On December 22, 2006, the U.S. Court of Appeals for the District of Columbia Circuit vacated EPA's Phase 1 Implementation Rule for the 8-hour Ozone Standard. (69 FR 23951, April 30, 2004). South Coast Air Quality Management Dist. v. EPA, 472 F.3d 882 (DC Cir. 2006). For the reasons set forth in the July 31, 2007, proposed rule, EPA does not believe that the Court's rulings alter any requirements relevant to this redesignation action so as to preclude redesignation, and do not prevent EPA from finalizing this redesignation.
II. What Comments Did We Receive on the Proposed Action?
EPA provided a 30-day review and comment period. The comment period closed on August 31, 2007. We received only one comment letter from the City of Indianapolis, which supported our proposed approval of Indiana's ozone redesignation request.
III. What Are Our Final Actions?
EPA is taking several related actions for the Central Indiana Area. First, EPA is making a determination that the Central Indiana Area has attained the 8-hour ozone standard. EPA is approving Indiana's ozone maintenance plan SIP revision for the Central Indiana Area. EPA is approving the State's request to change the legal designation of the Central Indiana Area from nonattainment to attainment of the 8-hour ozone NAAQS. Finally, for the Central Indiana Area, EPA is approving 2006 MVEBs of 54.32 tons VOC per day and 106.19 tons NOX per day and 2020 MVEBs of 29.52 tons VOC per day and 35.69 tons NOX per day.
In accordance with 5 U.S.C. 553(d), EPA finds that there is good cause for these actions to become effective immediately upon publication. This is because a delayed effective date is unnecessary due to the nature of a redesignation to attainment, which relieves the area from certain CAA requirements that would otherwise apply to it. The immediate effective date for this action is authorized under both 5 U.S.C. 553(d)(1), which provides that rulemaking actions may become effective less than 30 days after publication if the rule “grants or recognizes an exemption or relieves a restriction,” and section 553(d)(3), which allows an effective date less than 30 days after publication “as otherwise provided by the agency for good cause found and published with the rule.” The purpose of the 30-day waiting period prescribed in 553(d) is to give affected parties a reasonable time to adjust their behavior and prepare before the final rule takes effect. Today's rule, however, does not create any new regulatory requirements such that affected parties would need time to prepare before the rule takes effect. Rather, today's rule relieves the State of planning requirements for this 8-hour ozone nonattainment area. For these reasons, EPA finds good cause under 5 U.S.C. 553(d)(3) for these actions to become effective on the date of publication of these actions.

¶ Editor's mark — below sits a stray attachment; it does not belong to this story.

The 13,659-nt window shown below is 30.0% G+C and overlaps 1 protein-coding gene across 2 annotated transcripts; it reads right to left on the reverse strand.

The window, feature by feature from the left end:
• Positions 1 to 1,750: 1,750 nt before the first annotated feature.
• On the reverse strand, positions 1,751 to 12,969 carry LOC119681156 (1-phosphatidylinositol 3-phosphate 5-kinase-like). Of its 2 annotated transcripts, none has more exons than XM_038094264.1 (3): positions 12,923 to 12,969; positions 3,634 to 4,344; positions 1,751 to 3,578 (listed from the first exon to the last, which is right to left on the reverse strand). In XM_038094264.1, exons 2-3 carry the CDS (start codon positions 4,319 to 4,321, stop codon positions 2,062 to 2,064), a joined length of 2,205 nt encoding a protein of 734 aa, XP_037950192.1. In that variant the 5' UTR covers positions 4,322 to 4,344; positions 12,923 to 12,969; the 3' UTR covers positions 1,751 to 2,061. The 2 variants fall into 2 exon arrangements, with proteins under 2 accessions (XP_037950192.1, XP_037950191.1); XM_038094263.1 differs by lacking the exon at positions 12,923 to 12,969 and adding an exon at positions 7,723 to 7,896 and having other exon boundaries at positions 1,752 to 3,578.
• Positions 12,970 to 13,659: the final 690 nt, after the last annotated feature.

IV. Statutory and Executive Order Review
Executive Order 12866: Regulatory Planning and Review
Under Executive Order 12866 (58 FR 51735, October 4, 1993), this action is not a “significant regulatory action” and, therefore, is not subject to review by the Office of Management and Budget.
Executive Order 13211: Actions Concerning Regulations That Significantly Affect Energy Supply, Distribution, or Use
Because it is not a “significant regulatory action” under Executive Order 12866 or a “significant energy action,” this action is also not subject to Executive Order 13211, “Actions Concerning Regulations That Significantly Affect Energy Supply, Distribution, or Use” (66 FR 28355, May 22, 2001).
Regulatory Flexibility Act
This action merely approves state law as meeting Federal requirements and imposes no additional requirements beyond those imposed by state law. Redesignation of an area to attainment under section 107(d)(3)(E) of the Clean Air Act does not impose any new requirements on small entities. Redesignation is an action that affects the status of a geographical area and does not impose any new regulatory requirements on sources. Accordingly, the Administrator certifies that this rule will not have a significant economic impact on a substantial number of small entities under the Regulatory Flexibility Act (5 U.S.C. 601 et seq.).
Unfunded Mandates Reform Act
Because this rule approves pre-existing requirements under state law and does not impose any additional enforceable duty beyond that required by State law, it does not contain any unfunded mandate or significantly or uniquely affect small governments, as described in the Unfunded Mandates Reform Act of 1995 (Pub. L. 104-4).
Executive Order 13175: Consultation and Coordination with Indian Tribal Governments
This rule also does not have tribal implications because it will not have a substantial direct effect on one or more Indian tribes, on the relationship between the Federal Government and Start Printed Page 59212Indian tribes, or on the distribution of power and responsibilities between the Federal Government and Indian tribes, as specified by Executive Order 13175 (65 FR 67249, November 9, 2000).
Executive Order 13132: Federalism